It's not nice to my neighbors, but I don't **realy** have another option (even running Tor I don't want to make it too unbearablel for neighbors). Maybe the other options are to (a) pay $329/mo for Comcast Gigabit Pro and get stuck in a 2-year contract and a steep install fee or (b) litigate that I could lose since I'm not a lawyer and don't have a J.D. from Harvard Law School specializing in telecom law, both which are impractical and expensive.

I was about to sue CenturyLink in small claims, but instead decided to get Verizon LTE Home for 2 months while CenturyLink "fixes" their fiber network while restarting Tor there. Have the neighbors put in service requests to force CL to fix their network, but don't put in a request myself so the "solution" won't be to blame me.

While I may have to worry about an ETF with LTE Home, it's cheaper than Gigabit Pro, and of $300 for two months including ETF is still cheaper than $329/mo for two years.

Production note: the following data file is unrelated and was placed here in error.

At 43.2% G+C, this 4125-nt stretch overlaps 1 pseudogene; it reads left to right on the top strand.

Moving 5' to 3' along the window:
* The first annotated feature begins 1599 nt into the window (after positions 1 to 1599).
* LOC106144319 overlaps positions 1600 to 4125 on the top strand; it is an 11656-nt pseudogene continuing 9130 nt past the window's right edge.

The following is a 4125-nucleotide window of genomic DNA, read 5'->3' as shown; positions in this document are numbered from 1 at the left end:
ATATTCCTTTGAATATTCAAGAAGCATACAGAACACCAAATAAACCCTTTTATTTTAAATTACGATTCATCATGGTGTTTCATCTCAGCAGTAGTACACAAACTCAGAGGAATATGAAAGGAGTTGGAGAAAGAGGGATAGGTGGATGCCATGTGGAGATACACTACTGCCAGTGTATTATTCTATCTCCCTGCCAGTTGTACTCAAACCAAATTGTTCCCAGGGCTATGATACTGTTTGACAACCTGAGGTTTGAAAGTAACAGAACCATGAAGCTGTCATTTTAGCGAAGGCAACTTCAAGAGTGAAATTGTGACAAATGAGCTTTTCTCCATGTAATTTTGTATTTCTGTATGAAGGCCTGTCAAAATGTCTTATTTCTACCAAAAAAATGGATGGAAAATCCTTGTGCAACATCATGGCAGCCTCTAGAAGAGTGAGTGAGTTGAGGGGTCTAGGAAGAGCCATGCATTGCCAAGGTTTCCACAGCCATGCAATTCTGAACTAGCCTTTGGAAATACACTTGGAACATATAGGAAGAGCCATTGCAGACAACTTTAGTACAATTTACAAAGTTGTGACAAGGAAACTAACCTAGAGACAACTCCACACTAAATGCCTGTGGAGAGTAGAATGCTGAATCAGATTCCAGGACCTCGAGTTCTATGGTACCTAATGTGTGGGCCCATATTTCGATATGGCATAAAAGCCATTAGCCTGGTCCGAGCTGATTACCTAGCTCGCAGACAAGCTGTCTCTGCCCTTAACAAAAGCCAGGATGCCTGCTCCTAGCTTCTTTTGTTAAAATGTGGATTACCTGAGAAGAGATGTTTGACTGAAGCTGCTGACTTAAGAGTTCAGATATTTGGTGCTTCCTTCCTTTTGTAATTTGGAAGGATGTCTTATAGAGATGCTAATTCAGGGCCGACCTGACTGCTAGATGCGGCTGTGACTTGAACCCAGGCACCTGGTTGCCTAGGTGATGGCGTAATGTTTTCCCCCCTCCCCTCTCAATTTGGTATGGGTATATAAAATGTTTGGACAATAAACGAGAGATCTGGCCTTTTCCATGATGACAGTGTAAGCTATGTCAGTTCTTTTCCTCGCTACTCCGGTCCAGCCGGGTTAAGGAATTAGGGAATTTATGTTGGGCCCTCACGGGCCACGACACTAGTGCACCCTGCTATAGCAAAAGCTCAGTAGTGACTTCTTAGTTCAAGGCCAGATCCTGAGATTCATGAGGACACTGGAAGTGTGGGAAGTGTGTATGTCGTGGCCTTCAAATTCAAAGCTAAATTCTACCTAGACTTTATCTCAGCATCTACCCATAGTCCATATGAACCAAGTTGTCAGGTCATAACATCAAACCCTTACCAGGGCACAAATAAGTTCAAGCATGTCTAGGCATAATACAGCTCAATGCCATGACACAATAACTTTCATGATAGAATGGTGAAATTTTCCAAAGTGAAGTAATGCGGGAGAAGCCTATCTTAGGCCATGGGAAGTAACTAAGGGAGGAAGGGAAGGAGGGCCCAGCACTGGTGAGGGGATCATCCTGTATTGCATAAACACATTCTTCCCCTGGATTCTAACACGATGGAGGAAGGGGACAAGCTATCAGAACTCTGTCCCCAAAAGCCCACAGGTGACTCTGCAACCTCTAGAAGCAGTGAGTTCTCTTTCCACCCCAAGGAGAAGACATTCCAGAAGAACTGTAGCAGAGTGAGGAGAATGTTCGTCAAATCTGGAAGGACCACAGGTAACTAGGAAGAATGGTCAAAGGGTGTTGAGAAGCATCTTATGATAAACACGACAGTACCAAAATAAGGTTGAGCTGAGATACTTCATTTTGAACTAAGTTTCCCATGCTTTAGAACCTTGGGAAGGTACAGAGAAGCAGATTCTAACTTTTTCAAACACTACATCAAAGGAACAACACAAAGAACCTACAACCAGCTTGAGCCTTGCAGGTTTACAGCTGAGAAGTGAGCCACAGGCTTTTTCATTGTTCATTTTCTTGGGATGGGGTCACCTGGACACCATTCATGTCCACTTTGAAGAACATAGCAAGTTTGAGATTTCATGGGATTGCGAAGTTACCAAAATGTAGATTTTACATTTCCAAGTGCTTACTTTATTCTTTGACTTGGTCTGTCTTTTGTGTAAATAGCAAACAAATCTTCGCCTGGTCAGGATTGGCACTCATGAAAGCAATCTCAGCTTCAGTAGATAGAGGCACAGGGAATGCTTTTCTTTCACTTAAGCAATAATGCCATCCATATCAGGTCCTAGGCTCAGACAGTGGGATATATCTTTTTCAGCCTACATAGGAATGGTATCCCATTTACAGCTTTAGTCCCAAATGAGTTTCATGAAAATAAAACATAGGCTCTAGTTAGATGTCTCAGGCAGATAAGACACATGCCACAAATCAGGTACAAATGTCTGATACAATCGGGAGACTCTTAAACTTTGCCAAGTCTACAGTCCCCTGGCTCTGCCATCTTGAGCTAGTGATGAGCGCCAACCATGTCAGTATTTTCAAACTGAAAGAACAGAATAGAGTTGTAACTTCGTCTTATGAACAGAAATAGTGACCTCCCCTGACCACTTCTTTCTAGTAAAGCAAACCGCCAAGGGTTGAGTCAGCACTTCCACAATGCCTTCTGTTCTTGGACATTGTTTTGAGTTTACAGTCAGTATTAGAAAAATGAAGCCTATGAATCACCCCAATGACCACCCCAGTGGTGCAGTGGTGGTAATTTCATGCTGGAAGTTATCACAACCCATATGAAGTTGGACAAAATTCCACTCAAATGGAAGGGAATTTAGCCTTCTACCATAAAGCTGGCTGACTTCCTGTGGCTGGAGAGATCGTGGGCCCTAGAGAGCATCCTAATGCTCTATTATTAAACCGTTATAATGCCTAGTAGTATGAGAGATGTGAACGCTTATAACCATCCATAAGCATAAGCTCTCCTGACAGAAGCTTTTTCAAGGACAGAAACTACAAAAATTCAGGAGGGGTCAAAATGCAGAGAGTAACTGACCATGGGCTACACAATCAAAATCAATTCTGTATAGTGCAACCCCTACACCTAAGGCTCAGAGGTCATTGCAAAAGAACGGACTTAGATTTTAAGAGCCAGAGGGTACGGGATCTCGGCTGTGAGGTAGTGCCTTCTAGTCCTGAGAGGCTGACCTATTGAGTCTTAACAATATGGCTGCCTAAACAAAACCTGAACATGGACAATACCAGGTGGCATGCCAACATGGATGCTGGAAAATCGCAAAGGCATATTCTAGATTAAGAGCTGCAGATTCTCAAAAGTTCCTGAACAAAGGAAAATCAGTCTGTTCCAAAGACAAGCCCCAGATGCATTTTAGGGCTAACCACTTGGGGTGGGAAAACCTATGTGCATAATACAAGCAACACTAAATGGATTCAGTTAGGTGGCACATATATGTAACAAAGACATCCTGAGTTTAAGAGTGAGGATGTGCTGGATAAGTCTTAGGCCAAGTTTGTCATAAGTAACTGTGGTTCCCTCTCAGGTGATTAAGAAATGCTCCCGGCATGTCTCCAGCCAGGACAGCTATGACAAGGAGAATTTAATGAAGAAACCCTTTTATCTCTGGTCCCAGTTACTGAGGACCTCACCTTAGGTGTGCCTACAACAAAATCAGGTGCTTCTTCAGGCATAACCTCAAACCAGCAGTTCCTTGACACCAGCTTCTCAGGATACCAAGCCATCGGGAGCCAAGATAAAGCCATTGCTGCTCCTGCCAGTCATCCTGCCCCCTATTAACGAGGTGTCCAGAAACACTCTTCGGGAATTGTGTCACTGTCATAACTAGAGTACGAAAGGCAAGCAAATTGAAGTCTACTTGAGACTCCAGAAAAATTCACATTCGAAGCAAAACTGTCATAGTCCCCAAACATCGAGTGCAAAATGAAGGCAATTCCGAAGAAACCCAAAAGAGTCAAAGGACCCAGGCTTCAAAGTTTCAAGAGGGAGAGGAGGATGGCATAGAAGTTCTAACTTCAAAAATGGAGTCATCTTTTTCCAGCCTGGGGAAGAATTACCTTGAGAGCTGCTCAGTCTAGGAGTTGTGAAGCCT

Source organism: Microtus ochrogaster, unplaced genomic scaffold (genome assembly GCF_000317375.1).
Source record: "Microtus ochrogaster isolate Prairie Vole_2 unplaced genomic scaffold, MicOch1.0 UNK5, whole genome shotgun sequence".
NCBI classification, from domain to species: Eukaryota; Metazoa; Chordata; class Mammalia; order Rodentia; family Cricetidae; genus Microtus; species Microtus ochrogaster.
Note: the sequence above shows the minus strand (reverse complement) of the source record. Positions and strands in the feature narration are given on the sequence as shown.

It's a gamble but may pay off.


Respectfully, if you start broaching topics like suing your residential ISP because a “best effort” no SLA last mile GPON service doesn’t meet the same performance as a 1GbE active-E symmetric 1310/LR hand off for a server in a datacenter, the most likely thing you’re going to get is dropped by the ISP entirely.

I know that’s what I would recommend if I were your ISP and you threatened lawsuits at my customer service representatives. “Sorry, but as of $DATE_30_DAYS_IN_FUTURE we will no longer be able to meet your needs and will discontinue service and billing for $YOUR_ACCOUNT_NUMBER”.

Agreed with this… if anything, all of the repeated abuse causing poor performance for neighbors could eventually result in termination of service. I’m sure CenturyLink would love to sell OP a DIA that they can use to run Tor and P2P to their heart’s content.

If I wanted a DIA, Comcast's "Gigabit Pro" is much cheaper than a CenturyLink DIA.

But this happens even if I don't use most of my connection, even if I only use a fraction of it.

In reality, I don't usually run BitTorrent, I just used it to stimulate the packet loss to show a technician the issue. I normally download ISOs via HTTP.

I do run Tor relays normally, but an big issue being on the west coast is getting Tor to see all my bandwidth. Tor has things called "bandwidth scanners", but because of the way they're designed, measuring a Tor relay bandwidth in Seattle or LA would result in lower values than in NYC or Boston as you'd be burdened by higher latency.

I'm a "Tor Core" contributor (not as active as I used to be) and even I can say the bandwidth scanners SUCK.